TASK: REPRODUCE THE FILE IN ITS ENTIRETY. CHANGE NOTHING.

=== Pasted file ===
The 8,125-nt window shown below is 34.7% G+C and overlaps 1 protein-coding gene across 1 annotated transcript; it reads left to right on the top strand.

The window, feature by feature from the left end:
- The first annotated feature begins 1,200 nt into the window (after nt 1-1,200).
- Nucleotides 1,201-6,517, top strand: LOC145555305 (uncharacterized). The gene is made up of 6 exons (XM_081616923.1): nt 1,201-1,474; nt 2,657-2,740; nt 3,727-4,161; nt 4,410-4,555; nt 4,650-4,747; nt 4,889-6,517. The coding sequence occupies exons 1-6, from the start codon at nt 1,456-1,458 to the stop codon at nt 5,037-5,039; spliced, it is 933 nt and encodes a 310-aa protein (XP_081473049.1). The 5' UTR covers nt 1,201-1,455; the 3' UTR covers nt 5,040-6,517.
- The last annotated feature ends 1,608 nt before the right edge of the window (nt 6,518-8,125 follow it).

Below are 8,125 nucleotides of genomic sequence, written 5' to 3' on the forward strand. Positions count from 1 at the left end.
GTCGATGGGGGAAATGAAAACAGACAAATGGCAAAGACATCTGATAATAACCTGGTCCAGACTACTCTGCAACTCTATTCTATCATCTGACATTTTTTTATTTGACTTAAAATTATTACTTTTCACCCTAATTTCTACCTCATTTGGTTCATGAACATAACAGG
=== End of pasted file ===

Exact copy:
The 8,125-nt window shown below is 34.7% G+C and overlaps 1 protein-coding gene across 1 annotated transcript; it reads left to right on the top strand.

The window, feature by feature from the left end:
- The first annotated feature begins 1,200 nt into the window (after nt 1-1,200).
- Nucleotides 1,201-6,517, top strand: LOC145555305 (uncharacterized). The gene is made up of 6 exons (XM_081616923.1): nt 1,201-1,474; nt 2,657-2,740; nt 3,727-4,161; nt 4,410-4,555; nt 4,650-4,747; nt 4,889-6,517. The coding sequence occupies exons 1-6, from the start codon at nt 1,456-1,458 to the stop codon at nt 5,037-5,039; spliced, it is 933 nt and encodes a 310-aa protein (XP_081473049.1). The 5' UTR covers nt 1,201-1,455; the 3' UTR covers nt 5,040-6,517.
- The last annotated feature ends 1,608 nt before the right edge of the window (nt 6,518-8,125 follow it).

Below are 8,125 nucleotides of genomic sequence, written 5' to 3' on the forward strand. Positions count from 1 at the left end.
GTCGATGGGGGAAATGAAAACAGACAAATGGCAAAGACATCTGATAATAACCTGGTCCAGACTACTCTGCAACTCTATTCTATCATCTGACATTTTTTTATTTGACTTAAAATTATTACTTTTCACCCTAATTTCTACCTCATTTGGTTCATGAACATAACAGG